When they brought their proposal to the finance committee on the Board of Trustees back in Spring 2010, they never thought it would be approved so quickly and without questions. John Cappele, Keith Hansen, Madison Hohman and Jen Jones were elated to see their efforts had paid-off.
According to Jones, about three or four years ago, these individuals started gathering data on Cougar polls, asking students their opinions concerning an additional fee to fund sustainability. Over 85 percent said they supported it. At this point, the push was made to get the administration to take notice.
Jones said, “When I came in 2009 and heard about the push, it made so much sense to me and I got involved. We tied up all the loose ends and then came up with a proposal and brought it to the administration.”
Because of the administration’s approval, the Green Fee was collected for the first time last academic year. Every full-time student now pays $10 a semester to go toward funding sustainability projects on campus.
While the Green Fee was mainly student-driven, the administration itself decided to push for sustainability efforts. On Aug. 22, 2011, a little over three weeks ago, the Office of Sustainability was created within the division of Business Affairs. The revenue that the Green Fee produces goes to the Eco-collected Fund, which will be used for sustainability-related projects that students working under the Office of Sustainability will be planning and then implementing.
Under the Office of Sustainability, there are five paid undergraduate internships with additional volunteers to help with the projects. However, the unpaid volunteers will be in a prime position for receiving the paid positions in the following year. The five paid positions this year have been given out to Adrian Barry, Caroline Horres, Kyle James, Isaiah Nelson and Suzanne Sifri.
Brian Fisher, Director of the Office of Sustainability and political science professor, said the projects coming out of the new office will be mainly student-driven. He said, “I’m giving each student relative autonomy to work on their projects. Not only will they be learning, but they’ll be building a resume, being professional and most importantly, gaining leadership.”
In addition to the various projects the students will be working on, Fisher said the goal this year is to build awareness of the new office on campus and in the community. He said, “I asked my class about the Green Fee and a quarter to a third didn’t know about it.” With many students still unaware of the Green Fee, Fisher hopes to bring better awareness and involvement from the campus.
According to Fisher, a fee toward promoting sustainability is commonly seen around other campuses. Fisher also noted that the College is behind in its efforts compared to other schools. However, Fisher along with several others said the College’s recent efforts are unique to other campuses.
Adrian Barry, who is one of the five paid undergraduate interns for the Office of Sustainability, said that even though the College is behind, the uniqueness of the office and dynamic of the campus will quickly change this. He said, “We went from being behind to being possible innovators (in the field).”
Barry said the uniqueness of the office is partly because of its designed structure. For example, paying the interns gives a better sense of responsibility and professional feel. Fisher also made a note about structure of the office. He said, “(It’s unique because of the) idea that both undergraduate and graduate students will be working together in and around the campus and even within the community. The synergy is rather a unique one.”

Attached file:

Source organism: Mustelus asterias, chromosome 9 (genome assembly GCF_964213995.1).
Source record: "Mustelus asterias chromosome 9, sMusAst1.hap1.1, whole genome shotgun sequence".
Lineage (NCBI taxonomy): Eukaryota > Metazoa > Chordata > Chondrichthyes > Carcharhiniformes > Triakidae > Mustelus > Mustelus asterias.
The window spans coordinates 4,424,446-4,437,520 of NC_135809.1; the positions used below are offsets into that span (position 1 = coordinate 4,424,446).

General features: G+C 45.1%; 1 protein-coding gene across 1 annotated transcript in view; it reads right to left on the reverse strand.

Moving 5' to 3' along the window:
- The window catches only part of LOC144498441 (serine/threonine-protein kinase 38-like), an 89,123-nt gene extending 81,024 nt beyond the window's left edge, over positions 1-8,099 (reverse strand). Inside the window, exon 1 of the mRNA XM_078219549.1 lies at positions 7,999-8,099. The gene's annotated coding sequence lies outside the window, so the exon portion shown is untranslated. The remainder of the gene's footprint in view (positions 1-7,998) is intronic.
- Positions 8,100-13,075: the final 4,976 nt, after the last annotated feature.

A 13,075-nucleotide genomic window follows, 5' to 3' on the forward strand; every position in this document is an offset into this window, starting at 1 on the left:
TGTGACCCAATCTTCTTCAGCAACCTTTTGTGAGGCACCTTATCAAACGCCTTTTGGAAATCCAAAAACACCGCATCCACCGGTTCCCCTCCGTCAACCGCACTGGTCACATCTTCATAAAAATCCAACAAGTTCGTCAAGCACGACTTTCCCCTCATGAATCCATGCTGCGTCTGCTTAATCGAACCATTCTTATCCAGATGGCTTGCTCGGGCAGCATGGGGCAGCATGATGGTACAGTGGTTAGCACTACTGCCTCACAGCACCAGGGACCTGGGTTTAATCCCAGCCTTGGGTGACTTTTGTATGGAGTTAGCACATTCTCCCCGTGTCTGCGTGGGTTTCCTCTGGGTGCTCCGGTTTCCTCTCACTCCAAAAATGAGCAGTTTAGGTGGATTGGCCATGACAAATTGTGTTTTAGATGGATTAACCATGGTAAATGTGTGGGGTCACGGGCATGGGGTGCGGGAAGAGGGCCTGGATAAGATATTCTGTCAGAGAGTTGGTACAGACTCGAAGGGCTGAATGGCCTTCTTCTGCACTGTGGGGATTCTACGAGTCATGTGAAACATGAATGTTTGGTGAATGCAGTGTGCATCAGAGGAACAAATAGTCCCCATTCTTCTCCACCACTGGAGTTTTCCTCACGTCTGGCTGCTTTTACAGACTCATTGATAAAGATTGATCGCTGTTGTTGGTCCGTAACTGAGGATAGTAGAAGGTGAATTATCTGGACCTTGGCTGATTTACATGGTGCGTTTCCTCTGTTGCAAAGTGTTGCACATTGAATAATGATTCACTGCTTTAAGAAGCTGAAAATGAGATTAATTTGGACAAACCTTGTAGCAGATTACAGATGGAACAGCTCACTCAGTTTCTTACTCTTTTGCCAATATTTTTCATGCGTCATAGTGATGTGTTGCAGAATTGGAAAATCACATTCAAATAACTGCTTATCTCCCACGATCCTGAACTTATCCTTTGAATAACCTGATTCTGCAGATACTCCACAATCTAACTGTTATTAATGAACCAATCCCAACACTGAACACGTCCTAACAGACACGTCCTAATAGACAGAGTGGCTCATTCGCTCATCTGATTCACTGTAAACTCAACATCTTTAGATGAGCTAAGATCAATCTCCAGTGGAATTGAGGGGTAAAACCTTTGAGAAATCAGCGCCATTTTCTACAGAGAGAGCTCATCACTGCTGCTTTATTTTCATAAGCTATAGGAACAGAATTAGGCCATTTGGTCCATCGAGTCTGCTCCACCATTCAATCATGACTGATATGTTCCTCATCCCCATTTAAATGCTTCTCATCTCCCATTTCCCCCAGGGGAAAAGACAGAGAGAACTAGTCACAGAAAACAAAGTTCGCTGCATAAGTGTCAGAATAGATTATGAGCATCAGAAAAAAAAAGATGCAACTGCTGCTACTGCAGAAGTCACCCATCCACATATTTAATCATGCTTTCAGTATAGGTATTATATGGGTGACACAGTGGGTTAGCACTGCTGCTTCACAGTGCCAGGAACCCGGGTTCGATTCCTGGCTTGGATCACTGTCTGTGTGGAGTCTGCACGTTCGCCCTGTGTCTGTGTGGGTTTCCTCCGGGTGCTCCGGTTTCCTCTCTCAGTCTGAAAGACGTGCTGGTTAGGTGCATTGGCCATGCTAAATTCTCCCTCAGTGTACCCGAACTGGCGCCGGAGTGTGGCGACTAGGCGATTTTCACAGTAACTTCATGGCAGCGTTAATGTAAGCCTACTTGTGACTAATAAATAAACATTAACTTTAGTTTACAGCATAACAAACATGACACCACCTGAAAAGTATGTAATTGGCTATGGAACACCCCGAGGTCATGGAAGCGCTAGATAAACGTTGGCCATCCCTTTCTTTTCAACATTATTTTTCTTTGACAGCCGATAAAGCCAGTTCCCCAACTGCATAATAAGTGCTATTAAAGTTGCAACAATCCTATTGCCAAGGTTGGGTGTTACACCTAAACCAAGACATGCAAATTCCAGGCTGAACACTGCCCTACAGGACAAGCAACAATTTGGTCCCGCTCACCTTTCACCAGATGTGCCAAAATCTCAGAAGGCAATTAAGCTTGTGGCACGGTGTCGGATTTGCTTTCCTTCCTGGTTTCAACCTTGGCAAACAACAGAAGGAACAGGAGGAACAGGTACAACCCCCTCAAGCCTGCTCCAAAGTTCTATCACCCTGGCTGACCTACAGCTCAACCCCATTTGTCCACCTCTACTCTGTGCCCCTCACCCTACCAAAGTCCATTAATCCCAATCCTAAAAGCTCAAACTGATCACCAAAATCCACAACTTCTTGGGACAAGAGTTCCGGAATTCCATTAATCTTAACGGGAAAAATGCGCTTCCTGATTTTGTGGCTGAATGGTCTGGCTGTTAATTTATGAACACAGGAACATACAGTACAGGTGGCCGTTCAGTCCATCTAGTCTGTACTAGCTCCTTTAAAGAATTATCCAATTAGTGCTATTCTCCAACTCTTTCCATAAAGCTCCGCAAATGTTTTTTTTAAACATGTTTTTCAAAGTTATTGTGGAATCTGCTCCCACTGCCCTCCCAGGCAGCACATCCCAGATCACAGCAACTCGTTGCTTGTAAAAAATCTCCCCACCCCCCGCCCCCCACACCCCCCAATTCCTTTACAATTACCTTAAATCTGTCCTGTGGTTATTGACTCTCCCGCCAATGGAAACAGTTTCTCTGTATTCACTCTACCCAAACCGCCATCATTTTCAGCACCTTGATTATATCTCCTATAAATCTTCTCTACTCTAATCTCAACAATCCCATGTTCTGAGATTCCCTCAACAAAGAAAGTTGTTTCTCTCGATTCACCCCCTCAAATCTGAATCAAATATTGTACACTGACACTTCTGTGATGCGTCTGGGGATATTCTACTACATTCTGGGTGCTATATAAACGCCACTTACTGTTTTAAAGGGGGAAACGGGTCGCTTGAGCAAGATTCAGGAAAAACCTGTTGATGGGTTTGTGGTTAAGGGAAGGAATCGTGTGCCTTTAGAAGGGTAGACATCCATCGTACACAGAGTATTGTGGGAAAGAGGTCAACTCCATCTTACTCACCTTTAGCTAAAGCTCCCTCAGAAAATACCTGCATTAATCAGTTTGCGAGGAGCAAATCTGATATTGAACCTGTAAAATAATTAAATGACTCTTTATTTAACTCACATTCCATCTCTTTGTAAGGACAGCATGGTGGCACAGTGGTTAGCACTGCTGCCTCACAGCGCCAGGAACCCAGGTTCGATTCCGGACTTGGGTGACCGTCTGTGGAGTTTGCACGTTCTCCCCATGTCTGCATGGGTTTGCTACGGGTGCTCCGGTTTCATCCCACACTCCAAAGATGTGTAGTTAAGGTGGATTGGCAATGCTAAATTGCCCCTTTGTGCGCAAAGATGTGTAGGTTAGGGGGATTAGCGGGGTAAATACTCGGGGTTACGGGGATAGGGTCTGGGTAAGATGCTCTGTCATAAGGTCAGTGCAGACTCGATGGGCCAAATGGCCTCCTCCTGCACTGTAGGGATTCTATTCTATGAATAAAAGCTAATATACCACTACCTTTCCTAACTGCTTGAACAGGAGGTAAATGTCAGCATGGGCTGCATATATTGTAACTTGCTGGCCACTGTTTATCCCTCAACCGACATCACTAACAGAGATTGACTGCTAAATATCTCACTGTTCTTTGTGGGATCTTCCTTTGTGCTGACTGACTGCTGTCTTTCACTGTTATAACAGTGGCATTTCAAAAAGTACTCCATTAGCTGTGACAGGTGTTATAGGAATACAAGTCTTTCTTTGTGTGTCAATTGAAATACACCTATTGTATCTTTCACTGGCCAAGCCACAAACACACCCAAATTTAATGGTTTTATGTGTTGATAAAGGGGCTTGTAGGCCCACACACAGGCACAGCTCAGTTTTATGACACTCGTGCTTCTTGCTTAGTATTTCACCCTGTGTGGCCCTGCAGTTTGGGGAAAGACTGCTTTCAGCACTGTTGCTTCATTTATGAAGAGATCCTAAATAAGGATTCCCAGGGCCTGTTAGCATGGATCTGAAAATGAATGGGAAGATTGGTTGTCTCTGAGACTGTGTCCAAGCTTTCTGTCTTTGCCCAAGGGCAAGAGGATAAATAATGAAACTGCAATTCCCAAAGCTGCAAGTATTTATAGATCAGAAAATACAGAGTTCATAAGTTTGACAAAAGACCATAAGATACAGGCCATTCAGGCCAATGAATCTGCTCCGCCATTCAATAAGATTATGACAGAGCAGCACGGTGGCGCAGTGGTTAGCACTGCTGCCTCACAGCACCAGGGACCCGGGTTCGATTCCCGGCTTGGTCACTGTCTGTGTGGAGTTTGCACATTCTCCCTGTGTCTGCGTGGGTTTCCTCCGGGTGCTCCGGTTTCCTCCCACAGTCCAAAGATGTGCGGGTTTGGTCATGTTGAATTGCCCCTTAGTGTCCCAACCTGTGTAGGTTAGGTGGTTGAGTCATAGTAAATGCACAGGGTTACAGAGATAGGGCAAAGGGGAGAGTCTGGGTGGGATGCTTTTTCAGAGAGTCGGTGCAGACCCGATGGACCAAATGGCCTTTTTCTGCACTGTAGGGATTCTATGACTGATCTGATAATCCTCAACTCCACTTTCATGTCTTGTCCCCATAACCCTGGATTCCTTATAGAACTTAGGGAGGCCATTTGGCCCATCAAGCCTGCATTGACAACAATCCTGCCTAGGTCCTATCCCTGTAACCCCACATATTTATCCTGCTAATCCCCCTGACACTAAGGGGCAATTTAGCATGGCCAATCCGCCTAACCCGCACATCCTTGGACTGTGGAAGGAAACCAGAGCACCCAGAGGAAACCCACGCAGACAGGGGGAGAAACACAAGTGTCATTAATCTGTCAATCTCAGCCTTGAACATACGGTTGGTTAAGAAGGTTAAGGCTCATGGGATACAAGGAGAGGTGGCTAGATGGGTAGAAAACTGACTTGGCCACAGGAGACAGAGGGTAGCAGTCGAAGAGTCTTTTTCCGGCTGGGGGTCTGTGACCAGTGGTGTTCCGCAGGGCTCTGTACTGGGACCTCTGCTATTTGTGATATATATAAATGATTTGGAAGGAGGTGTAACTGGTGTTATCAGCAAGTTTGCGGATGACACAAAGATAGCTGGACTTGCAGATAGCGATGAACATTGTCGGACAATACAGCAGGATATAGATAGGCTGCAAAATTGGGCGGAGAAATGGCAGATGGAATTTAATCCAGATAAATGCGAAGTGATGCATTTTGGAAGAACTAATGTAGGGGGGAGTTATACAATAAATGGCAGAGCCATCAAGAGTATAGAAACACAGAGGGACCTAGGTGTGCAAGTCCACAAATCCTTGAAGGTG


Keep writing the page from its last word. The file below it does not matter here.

Even though the office was just created, students are already coming up with possible projects to work on this year. Barry mentioned the ideas of composting and water refill stations around campus to cut down on waste and promote clean water. Jones, who can provide the graduate student perspective, said MES students are already working on researching a green roof project and water catchment system.
In addition to the recent creation of the office, there is a new student organization forming on campus that will serve as a counterpart to the Office of Sustainability. Adam Brunelle, MES student and former College of Charleston undergraduate, attended the first meeting of the group, called Green CofC, and said there were over 30 students who attended. From the excited atmosphere of all the students, he said he could tell the group will be active.
The formation of the group came as a result of Fisher’s climate change capstone course last year. Brunelle was a student in the class and said Green CofC was a product of one of the group projects Fisher had assigned students.
Brunelle said, “Basically, Dr. Fisher likes to do experiential learning in his classes – getting students to interact and implement actual projects. One group decided they were going to raise awareness for the Green Fee in some way. During this process, they got so excited about raising awareness that they decided to create an organization called Green CofC, which would raise this awareness, propose project ideas and eventually be a free-standing student organization.”
With the push for promoting sustainability on campus from undergraduate and graduate students, professors and even the administration, the College has come a long way. While Fisher noted that sustainability is sometimes a trial and error process and there is a cost factor due to the long-term process, it will eventually pay off in the end.
Fisher noted that “students have the capacity to do big things.” While the process may be long, students passionate about sustainability will create a success on campus.